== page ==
Nationally millennials make up about a third of the workforce, but in government that percentage hoovers around 8%. What can the government do to reverse the trend? Tim McManus is the Vice President for Education and Outreach at the Partnership for Public Service.
He told Chris Dorobek on the DorobekINSIDER program that government needs to find a way to attract young people because the retirement tsunami we've been hearing about for years might actually be here.
"At some point soon we will have to start filling at least some of the positions of retiring feds. In the first quarter of this year, the number of retirement claims by employees increased every month. If we are not thinking about hiring millennials now we will be further behind the 8-ball then we already are," said McManus.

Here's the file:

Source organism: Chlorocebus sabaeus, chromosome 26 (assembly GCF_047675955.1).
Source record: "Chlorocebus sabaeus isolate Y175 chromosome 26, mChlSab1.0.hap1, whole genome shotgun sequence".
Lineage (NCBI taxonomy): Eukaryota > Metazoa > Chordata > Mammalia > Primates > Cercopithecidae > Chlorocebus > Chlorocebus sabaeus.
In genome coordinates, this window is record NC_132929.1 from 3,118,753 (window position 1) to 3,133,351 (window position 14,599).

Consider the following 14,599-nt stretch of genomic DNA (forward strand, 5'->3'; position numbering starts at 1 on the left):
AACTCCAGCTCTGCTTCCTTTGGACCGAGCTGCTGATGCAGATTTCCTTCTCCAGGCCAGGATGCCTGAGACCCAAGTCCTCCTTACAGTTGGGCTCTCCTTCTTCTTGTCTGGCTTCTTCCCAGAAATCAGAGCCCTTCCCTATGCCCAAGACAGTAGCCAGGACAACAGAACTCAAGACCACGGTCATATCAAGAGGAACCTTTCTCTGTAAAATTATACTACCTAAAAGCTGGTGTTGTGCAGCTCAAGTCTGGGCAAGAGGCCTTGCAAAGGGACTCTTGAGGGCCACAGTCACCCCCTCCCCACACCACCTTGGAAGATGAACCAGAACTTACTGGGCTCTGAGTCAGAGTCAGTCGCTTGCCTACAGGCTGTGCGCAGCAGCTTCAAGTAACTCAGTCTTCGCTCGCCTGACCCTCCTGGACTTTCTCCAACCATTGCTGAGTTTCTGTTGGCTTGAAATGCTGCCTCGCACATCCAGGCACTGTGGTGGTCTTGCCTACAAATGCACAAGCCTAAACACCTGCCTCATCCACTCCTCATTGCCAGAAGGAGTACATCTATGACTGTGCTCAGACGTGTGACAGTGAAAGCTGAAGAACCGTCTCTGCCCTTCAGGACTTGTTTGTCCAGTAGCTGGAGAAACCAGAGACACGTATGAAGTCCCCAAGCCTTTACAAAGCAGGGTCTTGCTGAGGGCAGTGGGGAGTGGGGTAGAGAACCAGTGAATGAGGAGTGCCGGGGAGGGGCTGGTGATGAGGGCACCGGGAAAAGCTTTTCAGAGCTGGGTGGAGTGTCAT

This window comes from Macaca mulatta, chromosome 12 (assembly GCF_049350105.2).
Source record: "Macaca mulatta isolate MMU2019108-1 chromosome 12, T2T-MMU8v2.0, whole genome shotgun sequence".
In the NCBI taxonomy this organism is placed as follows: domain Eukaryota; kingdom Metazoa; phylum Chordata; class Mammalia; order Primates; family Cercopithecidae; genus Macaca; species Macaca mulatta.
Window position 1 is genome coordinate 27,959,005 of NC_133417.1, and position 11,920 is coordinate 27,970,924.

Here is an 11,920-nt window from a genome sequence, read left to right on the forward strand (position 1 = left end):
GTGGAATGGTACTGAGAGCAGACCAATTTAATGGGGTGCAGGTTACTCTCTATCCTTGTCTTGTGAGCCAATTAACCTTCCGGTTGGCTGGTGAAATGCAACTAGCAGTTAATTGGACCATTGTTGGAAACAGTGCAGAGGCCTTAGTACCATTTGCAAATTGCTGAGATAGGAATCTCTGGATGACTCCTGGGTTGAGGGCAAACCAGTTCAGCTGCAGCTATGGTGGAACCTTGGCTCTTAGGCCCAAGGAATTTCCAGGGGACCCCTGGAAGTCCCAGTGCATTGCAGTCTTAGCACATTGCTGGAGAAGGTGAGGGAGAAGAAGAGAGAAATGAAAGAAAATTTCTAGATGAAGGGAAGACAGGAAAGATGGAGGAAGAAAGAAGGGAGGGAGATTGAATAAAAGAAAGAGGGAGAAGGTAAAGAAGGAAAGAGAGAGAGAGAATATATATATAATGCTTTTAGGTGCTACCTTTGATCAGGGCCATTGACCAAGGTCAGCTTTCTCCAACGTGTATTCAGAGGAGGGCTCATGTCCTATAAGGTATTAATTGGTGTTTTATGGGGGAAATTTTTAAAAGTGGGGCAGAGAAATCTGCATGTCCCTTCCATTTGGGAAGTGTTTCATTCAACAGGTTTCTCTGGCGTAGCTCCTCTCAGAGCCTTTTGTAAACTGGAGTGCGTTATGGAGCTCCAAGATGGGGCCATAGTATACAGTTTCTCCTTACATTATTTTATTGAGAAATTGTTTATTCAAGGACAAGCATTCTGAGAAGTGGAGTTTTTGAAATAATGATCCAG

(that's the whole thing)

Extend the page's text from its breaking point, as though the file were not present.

Millennial Data Points
- Millennials are looking for a new job or are open to new possibilities. This means that you not only have to hire them, but you have to do a good job brining them on or they will look for new opportunities.
- 96% of millennials will discuss their job search with friends, family and social networks. So if they have a bad experience with the job process in the federal government the word will get out.
- The government will have to engage with millennials along the way in the job process. You can just send them a note telling them you received their resume. Have to let them know where you are in the process.
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